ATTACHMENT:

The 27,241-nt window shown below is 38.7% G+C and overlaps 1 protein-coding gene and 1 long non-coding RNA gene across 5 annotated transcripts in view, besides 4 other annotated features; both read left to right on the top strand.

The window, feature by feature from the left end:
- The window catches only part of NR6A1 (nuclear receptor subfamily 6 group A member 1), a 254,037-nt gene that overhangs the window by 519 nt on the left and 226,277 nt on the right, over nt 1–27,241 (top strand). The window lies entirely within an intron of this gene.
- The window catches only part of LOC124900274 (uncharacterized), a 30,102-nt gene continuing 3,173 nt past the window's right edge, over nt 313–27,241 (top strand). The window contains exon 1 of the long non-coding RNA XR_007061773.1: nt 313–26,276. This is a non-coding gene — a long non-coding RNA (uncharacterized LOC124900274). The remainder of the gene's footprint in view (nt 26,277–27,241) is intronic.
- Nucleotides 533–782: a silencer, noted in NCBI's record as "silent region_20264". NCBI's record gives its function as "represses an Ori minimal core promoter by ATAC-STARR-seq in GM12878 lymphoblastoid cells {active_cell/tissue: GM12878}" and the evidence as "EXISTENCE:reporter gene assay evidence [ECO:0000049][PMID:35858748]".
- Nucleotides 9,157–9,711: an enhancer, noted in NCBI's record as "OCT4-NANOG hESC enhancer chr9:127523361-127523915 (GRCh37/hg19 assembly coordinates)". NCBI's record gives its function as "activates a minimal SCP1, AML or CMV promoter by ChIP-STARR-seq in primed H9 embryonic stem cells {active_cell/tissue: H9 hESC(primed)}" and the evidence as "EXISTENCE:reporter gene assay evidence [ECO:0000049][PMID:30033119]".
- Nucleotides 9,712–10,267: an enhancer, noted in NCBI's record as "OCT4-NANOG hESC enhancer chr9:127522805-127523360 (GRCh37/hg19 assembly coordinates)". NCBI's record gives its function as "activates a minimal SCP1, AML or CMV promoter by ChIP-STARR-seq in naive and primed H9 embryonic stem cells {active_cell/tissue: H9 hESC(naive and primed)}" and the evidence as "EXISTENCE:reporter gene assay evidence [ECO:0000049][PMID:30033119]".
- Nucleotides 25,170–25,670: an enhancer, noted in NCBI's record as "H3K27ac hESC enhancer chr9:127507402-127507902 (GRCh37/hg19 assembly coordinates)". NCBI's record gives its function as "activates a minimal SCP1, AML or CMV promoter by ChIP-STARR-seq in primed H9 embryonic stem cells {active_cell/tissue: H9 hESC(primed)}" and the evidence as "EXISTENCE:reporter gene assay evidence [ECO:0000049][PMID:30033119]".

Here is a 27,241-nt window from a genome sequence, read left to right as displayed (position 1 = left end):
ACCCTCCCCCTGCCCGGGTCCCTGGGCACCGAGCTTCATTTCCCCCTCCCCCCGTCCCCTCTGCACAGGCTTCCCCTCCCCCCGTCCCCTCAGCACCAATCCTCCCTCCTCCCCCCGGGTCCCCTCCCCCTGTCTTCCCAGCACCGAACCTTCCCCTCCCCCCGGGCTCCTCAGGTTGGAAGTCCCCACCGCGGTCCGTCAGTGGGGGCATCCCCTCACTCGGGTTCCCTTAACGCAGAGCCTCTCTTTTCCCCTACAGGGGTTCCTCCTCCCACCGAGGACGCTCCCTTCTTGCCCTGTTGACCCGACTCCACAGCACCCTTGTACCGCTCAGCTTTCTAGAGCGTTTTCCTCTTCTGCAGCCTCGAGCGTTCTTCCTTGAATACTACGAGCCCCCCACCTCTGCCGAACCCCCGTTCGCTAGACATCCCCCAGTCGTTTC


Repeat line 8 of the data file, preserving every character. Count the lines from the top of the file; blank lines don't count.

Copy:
- Nucleotides 25,170–25,670: an enhancer, noted in NCBI's record as "H3K27ac hESC enhancer chr9:127507402-127507902 (GRCh37/hg19 assembly coordinates)". NCBI's record gives its function as "activates a minimal SCP1, AML or CMV promoter by ChIP-STARR-seq in primed H9 embryonic stem cells {active_cell/tissue: H9 hESC(primed)}" and the evidence as "EXISTENCE:reporter gene assay evidence [ECO:0000049][PMID:30033119]".